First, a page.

Economic Incentives Are Key to Driving Sustainability at Scale

Companies need financial incentives, in addition to regulation, to make transformational sustainability efforts a higher priority.

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Carolyn Geason-Beissel/MIT SMR

When it comes to mobilizing the economy for climate action, most recent progress has been incremental. To come close to achieving the goals of the Paris Agreement, the pace and scale of change must be much more radical. The scaling up we need is not simply a matter of dialing up what we have already begun. What we now need is qualitatively different, and today’s approach won’t get us there.

Merely strengthening disclosure requirements on climate-related data and information could increase regulatory burdens without having a significant productive impact. Regulation needs to be partnered with industrial strategy to create the commercial demand for climate action at scale and for the sustainable finance that is increasingly available. Japan is seeking to do this with a balanced mix of sticks and carrots that is in marked contrast to the approaches of both the United States (mostly carrots) and the European Union (mostly sticks).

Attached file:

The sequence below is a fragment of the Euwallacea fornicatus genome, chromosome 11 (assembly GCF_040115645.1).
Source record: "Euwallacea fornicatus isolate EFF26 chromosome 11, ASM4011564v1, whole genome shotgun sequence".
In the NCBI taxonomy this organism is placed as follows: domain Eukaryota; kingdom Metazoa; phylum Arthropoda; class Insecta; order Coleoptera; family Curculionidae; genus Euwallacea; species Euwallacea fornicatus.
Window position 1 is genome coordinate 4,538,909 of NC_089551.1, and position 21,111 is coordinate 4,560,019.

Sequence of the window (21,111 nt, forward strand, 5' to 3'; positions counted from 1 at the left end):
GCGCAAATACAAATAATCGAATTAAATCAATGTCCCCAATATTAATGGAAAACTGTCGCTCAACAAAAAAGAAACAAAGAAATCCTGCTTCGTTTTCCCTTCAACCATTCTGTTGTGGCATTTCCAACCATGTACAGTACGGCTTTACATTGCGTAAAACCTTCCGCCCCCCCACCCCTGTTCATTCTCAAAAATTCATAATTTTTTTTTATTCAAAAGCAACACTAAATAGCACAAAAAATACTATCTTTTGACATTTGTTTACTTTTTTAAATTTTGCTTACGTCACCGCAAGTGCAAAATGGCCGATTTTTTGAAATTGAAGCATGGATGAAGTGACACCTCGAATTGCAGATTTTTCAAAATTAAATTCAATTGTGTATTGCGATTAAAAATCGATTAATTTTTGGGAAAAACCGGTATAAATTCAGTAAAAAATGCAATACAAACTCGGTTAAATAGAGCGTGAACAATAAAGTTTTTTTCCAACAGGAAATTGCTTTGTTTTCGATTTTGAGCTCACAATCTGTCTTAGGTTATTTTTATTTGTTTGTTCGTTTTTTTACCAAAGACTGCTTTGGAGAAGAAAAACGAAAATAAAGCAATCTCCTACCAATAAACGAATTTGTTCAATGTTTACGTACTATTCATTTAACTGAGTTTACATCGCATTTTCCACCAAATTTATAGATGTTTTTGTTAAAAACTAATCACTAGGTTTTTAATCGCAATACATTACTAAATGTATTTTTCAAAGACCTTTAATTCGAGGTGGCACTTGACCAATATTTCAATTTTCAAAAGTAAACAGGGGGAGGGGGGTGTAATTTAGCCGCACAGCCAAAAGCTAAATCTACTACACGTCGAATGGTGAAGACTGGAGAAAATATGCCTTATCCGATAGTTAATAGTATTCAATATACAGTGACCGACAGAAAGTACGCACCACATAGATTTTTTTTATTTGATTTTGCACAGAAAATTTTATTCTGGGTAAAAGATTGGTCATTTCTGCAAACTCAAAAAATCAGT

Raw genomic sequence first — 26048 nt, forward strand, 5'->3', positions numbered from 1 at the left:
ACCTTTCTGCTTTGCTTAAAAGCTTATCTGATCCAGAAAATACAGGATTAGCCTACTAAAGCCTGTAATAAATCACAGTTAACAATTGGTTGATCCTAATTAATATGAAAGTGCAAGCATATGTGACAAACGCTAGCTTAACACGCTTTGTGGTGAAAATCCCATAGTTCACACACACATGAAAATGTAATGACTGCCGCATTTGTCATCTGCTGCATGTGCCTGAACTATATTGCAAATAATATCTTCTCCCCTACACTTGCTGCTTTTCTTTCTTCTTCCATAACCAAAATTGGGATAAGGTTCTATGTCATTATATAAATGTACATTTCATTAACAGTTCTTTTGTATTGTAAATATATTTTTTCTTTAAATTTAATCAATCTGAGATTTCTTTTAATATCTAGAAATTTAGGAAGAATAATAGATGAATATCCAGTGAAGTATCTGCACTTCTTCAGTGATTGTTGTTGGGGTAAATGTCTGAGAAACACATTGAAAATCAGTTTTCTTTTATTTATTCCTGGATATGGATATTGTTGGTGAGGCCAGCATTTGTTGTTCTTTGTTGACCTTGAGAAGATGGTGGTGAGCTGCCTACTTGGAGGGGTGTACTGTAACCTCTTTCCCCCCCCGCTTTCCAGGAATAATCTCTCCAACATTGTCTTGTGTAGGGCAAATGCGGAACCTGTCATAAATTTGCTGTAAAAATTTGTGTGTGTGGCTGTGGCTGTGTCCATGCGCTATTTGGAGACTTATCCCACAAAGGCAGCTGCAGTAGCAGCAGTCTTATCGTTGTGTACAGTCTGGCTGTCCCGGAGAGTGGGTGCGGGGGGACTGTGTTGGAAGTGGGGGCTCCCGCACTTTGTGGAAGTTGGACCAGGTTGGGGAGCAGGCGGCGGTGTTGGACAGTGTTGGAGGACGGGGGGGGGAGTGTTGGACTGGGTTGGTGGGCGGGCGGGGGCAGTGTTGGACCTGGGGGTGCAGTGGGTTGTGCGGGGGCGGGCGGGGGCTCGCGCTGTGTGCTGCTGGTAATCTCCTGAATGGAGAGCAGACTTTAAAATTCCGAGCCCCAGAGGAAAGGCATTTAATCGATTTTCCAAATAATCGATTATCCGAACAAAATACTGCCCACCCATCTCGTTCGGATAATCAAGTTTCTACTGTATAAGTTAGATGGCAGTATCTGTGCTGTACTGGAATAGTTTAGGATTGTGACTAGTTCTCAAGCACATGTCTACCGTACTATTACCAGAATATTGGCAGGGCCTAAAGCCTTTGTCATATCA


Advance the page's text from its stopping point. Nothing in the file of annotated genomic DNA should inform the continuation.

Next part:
Today we expect companies to act on climate change without a financial case for doing so. Their nonfinancial rationales might be to do the morally right thing, to satisfy the ESG (environmental, social, and governance) interests of investors, to instill pride and a sense of commitment among workers, or to keep their options open in the face of uncertainty. These are all sound motivations, but they rarely add up to a solid financial case in which cash investments predictably generate surplus cash returns. As a result, they drive incremental commitments but can’t drive action at scale.

Take, for example, the steel industry, which currently accounts for around 8% of global greenhouse gas emissions. There are multiple technological approaches to decarbonizing steel production, but they are all difficult, speculative, and hugely expensive. As Japan’s Ministry of Economy, Trade, and Industry (METI) observes in its technology road map for the iron and steel industry, “Replacing the existing process with a new one … will require a huge amount of capital investment, resulting in large capital and operating costs.



1. J.A. Schumpeter, “Capitalism, Socialism, and Democracy,” (New York: Harper & Brothers, 1942); and A.J. Slywotzky, “Value Migration: How to Think Several Moves Ahead of the Competition” (Boston: Harvard Business School Press, 1996).

2. E. Thurbon, S.-Y. Kim, H. Tan, et al., “Developmental Environmentalism: State Ambition and Creative Destruction in East Asia’s Green Energy Transition” (Oxford, England: Oxford University Press, 2023), 3.

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